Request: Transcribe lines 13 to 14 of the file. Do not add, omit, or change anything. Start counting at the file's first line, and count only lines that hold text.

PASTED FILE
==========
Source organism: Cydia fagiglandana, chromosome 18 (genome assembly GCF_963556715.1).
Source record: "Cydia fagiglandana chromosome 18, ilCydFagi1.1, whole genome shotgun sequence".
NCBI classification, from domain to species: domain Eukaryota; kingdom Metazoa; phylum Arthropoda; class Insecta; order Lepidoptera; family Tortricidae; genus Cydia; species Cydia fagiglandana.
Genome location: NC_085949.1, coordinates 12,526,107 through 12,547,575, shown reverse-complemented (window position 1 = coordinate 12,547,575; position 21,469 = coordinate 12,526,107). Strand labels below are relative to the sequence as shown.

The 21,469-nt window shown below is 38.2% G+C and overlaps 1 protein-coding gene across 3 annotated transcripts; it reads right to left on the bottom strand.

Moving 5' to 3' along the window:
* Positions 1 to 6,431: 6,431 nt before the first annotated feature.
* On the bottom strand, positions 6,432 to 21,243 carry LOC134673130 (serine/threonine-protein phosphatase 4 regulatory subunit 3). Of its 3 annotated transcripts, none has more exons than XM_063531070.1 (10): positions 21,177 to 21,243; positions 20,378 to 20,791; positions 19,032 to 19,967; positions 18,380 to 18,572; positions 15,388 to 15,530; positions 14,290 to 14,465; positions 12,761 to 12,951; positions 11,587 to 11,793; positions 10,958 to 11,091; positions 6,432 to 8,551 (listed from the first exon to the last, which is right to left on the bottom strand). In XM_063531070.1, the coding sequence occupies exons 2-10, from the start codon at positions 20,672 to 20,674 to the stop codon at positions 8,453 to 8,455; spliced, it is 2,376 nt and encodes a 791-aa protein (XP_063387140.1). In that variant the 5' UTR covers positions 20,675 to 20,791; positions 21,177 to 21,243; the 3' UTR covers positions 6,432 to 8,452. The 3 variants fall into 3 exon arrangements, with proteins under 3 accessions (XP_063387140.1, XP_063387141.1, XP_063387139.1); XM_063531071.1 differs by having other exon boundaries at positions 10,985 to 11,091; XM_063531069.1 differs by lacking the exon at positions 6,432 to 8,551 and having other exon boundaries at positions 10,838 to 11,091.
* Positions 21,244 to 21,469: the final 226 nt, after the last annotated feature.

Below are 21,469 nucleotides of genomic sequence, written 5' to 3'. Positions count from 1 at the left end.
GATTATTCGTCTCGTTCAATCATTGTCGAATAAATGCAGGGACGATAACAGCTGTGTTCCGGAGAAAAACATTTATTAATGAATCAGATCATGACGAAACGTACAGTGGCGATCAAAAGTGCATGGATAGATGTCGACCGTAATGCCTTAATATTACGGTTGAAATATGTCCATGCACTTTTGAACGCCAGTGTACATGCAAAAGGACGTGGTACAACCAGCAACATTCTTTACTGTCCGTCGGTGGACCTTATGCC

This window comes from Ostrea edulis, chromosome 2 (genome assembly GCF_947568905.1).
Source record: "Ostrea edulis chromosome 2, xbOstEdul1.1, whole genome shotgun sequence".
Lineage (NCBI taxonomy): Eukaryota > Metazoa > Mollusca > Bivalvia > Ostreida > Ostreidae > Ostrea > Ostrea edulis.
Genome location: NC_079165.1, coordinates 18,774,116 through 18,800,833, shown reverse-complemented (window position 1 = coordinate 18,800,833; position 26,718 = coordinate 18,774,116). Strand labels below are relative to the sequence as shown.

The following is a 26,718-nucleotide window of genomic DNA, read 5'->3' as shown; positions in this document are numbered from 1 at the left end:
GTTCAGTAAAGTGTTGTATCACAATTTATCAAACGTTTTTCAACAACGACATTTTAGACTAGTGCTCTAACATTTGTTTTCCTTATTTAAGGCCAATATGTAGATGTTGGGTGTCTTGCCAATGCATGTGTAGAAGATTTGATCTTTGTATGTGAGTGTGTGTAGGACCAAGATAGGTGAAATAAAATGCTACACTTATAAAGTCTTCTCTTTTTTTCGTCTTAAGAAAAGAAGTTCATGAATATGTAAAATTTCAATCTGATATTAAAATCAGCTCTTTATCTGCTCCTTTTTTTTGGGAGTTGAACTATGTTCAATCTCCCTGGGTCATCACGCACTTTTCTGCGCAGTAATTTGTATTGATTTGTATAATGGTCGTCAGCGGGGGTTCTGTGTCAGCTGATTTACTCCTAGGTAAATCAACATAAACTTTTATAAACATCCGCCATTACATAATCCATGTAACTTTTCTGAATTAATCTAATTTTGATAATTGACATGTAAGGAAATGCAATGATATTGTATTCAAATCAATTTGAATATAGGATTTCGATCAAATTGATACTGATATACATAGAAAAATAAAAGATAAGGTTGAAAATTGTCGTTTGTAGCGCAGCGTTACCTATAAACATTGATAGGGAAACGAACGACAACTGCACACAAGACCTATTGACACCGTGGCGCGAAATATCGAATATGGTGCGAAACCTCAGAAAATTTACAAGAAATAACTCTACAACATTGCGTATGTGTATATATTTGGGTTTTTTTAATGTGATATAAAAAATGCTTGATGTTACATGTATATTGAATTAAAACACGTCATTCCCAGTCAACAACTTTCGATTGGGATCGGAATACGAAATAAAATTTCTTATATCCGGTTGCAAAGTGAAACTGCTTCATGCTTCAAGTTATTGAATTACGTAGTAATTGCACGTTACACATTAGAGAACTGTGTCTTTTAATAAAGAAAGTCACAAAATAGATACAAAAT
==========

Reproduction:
Source record: "Ostrea edulis chromosome 2, xbOstEdul1.1, whole genome shotgun sequence".
Lineage (NCBI taxonomy): Eukaryota > Metazoa > Mollusca > Bivalvia > Ostreida > Ostreidae > Ostrea > Ostrea edulis.